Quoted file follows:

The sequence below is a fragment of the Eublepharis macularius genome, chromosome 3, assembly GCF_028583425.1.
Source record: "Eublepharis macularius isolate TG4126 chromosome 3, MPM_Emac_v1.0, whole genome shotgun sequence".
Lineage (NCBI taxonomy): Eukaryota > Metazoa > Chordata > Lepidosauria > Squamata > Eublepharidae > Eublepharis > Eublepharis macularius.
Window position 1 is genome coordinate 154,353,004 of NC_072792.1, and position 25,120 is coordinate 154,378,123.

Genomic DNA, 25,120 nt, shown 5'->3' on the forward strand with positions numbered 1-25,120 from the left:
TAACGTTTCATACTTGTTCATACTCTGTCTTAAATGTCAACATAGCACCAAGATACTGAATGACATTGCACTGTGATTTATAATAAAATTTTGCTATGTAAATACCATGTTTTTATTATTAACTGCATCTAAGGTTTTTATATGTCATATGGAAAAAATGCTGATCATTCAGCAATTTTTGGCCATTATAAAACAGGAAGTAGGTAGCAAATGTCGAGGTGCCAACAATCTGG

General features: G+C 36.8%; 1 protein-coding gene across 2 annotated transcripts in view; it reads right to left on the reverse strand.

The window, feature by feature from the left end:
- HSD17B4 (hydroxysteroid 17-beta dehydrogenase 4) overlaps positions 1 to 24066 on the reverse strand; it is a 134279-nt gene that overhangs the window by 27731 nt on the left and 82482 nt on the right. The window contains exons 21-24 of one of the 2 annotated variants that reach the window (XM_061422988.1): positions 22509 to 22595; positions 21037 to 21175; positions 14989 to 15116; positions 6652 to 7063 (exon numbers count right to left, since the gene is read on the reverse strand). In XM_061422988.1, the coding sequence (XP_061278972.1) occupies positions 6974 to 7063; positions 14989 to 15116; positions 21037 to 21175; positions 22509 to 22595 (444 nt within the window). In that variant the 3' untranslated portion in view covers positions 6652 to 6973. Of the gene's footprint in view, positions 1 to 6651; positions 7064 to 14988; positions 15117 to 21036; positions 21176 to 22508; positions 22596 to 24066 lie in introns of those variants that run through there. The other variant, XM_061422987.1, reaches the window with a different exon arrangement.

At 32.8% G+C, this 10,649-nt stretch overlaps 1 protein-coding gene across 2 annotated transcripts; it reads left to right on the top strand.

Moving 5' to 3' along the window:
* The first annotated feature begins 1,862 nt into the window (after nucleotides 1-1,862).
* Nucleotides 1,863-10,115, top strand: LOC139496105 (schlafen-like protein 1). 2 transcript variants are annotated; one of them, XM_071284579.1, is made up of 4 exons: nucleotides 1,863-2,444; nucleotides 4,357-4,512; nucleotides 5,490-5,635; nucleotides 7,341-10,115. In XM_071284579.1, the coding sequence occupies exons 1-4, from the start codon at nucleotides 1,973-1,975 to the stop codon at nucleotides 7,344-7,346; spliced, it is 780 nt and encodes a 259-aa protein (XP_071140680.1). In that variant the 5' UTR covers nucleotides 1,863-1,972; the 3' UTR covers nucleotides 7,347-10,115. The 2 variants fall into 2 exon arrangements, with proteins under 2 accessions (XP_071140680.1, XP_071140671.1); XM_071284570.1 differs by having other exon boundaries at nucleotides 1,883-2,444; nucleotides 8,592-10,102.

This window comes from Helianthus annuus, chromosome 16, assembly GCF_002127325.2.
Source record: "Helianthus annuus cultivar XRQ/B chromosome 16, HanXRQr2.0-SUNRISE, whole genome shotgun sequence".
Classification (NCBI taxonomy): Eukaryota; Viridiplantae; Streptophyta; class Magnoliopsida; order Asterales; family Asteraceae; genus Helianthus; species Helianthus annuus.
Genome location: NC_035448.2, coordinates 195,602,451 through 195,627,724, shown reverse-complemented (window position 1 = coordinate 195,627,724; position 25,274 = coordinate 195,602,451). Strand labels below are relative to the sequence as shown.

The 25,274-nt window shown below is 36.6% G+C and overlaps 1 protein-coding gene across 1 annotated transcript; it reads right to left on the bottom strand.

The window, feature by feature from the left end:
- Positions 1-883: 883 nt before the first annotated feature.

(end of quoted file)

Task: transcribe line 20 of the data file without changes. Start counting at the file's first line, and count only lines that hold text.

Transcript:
- Positions 1-883: 883 nt before the first annotated feature.